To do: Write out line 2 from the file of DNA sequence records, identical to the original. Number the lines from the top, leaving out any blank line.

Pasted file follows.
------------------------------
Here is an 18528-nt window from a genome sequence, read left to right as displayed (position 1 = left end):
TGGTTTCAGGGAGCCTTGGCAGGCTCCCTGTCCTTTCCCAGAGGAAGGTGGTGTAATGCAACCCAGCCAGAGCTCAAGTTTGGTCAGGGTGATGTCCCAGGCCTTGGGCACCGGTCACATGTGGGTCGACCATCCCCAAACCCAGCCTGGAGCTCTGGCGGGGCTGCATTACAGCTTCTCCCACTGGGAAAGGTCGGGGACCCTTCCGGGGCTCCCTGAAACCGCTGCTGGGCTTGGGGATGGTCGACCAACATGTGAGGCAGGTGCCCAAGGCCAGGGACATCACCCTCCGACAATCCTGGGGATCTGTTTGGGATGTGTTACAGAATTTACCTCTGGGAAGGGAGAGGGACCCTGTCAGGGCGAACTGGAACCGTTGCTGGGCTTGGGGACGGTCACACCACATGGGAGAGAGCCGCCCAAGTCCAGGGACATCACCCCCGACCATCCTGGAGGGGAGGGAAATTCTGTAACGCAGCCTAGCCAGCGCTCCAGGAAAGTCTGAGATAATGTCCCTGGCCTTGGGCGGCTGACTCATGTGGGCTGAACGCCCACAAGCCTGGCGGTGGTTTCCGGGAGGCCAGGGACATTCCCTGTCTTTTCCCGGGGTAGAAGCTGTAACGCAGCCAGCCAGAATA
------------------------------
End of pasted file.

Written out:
TGGTTTCAGGGAGCCTTGGCAGGCTCCCTGTCCTTTCCCAGAGGAAGGTGGTGTAATGCAACCCAGCCAGAGCTCAAGTTTGGTCAGGGTGATGTCCCAGGCCTTGGGCACCGGTCACATGTGGGTCGACCATCCCCAAACCCAGCCTGGAGCTCTGGCGGGGCTGCATTACAGCTTCTCCCACTGGGAAAGGTCGGGGACCCTTCCGGGGCTCCCTGAAACCGCTGCTGGGCTTGGGGATGGTCGACCAACATGTGAGGCAGGTGCCCAAGGCCAGGGACATCACCCTCCGACAATCCTGGGGATCTGTTTGGGATGTGTTACAGAATTTACCTCTGGGAAGGGAGAGGGACCCTGTCAGGGCGAACTGGAACCGTTGCTGGGCTTGGGGACGGTCACACCACATGGGAGAGAGCCGCCCAAGTCCAGGGACATCACCCCCGACCATCCTGGAGGGGAGGGAAATTCTGTAACGCAGCCTAGCCAGCGCTCCAGGAAAGTCTGAGATAATGTCCCTGGCCTTGGGCGGCTGACTCATGTGGGCTGAACGCCCACAAGCCTGGCGGTGGTTTCCGGGAGGCCAGGGACATTCCCTGTCTTTTCCCGGGGTAGAAGCTGTAACGCAGCCAGCCAGAATA